Open Access Open Badges Research article

Arthroscopy or ultrasound in undergraduate anatomy education: a randomized cross-over controlled trial

Matthias Knobe1*, John Bennet Carow1, Miriam Ruesseler2, Benjamin Moritz Leu1, Melanie Simon3, Stefan K Beckers4, Alireza Ghassemi5, Tolga T Sönmez5 and Hans-Christoph Pape1

Author Affiliations

1 Department of Orthopaedic Trauma, Medical Faculty, RWTH Aachen University, 30 Pauwelsstreet, Aachen 52074, Germany

2 Department of Trauma Surgery, Medical Faculty, Johann Wolfgang Goethe Hospital, Frankfurt University, 7 Theodor Stern Kai, Frankfurt am Main 60590, Germany

3 Dean' office for study affairs, Medical Faculty, RWTH Aachen University, 30 Pauwelsstreet, Aachen 52074, Germany

4 AIXTRA – Aix-la-Chapelle Centre for Interdisciplinary Training in Medical Education, RWTH Aachen University, 30 Pauwelsstreet, Aachen 52074, Germany

5 Department of Oral and Maxillofacial and Plastic Facial Surgery, Medical Faculty, RWTH Aachen University, 30 Pauwelsstreet, Aachen 52074, Germany

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BMC Medical Education 2012, 12:85  doi:10.1186/1472-6920-12-85

Published: 9 September 2012



The exponential growth of image-based diagnostic and minimally invasive interventions requires a detailed three-dimensional anatomical knowledge and increases the demand towards the undergraduate anatomical curriculum. This randomized controlled trial investigates whether musculoskeletal ultrasound (MSUS) or arthroscopic methods can increase the anatomical knowledge uptake.


Second-year medical students were randomly allocated to three groups. In addition to the compulsory dissection course, the ultrasound group (MSUS) was taught by eight, didactically and professionally trained, experienced student-teachers and the arthroscopy group (ASK) was taught by eight experienced physicians. The control group (CON) acquired the anatomical knowledge only via the dissection course. Exposure (MSUS and ASK) took place in two separate lessons (75 minutes each, shoulder and knee joint) and introduced standard scan planes using a 10-MHz ultrasound system as well as arthroscopy tutorials at a simulator combined with video tutorials. The theoretical anatomic learning outcomes were tested using a multiple-choice questionnaire (MCQ), and after cross-over an objective structured clinical examination (OSCE). Differences in student’s perceptions were evaluated using Likert scale-based items.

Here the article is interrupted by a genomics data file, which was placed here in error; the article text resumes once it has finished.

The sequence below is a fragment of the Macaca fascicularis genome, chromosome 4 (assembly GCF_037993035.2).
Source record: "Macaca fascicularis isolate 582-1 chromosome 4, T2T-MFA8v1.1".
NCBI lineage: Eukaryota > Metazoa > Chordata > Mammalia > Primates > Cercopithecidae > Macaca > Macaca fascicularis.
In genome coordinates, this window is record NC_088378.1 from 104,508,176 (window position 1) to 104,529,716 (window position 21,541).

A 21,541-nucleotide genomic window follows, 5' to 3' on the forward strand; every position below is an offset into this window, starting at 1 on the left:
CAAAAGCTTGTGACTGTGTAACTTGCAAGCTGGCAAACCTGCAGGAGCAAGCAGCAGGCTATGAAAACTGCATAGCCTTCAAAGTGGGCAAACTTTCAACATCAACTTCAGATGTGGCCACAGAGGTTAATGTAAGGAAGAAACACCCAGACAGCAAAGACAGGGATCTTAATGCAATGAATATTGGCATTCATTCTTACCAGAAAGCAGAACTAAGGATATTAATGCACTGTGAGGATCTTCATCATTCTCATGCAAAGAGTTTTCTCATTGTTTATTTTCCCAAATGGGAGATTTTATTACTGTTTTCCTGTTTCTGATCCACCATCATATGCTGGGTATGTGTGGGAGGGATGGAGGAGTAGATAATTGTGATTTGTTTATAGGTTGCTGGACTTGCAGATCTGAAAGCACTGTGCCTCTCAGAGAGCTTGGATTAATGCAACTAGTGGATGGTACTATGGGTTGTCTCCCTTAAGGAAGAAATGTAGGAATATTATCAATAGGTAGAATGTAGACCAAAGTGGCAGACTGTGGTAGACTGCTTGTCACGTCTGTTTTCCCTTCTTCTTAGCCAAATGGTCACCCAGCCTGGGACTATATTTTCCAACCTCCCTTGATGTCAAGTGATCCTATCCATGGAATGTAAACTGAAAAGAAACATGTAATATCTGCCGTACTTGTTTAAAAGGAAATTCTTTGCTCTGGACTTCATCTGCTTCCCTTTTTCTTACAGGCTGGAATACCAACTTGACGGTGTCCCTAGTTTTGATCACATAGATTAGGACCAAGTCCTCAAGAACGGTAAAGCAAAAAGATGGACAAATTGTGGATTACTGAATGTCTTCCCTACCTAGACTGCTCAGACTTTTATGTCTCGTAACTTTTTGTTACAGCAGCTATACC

The ASK-group (n = 70, age 23.4 (20–36) yrs.) performed moderately better in the anatomical MC exam in comparison to the MSUS-group (n = 84, age 24.2 (20–53) yrs.) and the CON-group (n = 88, 22.8 (20–33) yrs.; p = 0.019). After an additional arthroscopy teaching 1% of students failed the MC exam, in contrast to 10% in the MSUS- or CON-group, respectively. The benefit of the ASK module was limited to the shoulder area (p < 0.001). The final examination (OSCE) showed no significant differences between any of the groups with good overall performances. In the evaluation, the students certified the arthroscopic tutorial a greater advantage concerning anatomical skills with higher spatial imagination in comparison to the ultrasound tutorial (p = 0.002; p < 0.001).


The additional implementation of arthroscopy tutorials to the dissection course during the undergraduate anatomy training is profitable and attractive to students with respect to complex joint anatomy. Simultaneous teaching of basic-skills in musculoskeletal ultrasound should be performed by medical experts, but seems to be inferior to the arthroscopic 2D-3D-transformation, and is regarded by students as more difficult to learn. Although arthroscopy and ultrasound teaching do not have a major effect on learning joint anatomy, they have the potency to raise the interest in surgery.

Arthroscopy; Education, Anatomic competence, Randomized controlled trial, Knee joint, Shoulder joint, Students; Medical, Musculoskeletal ultrasound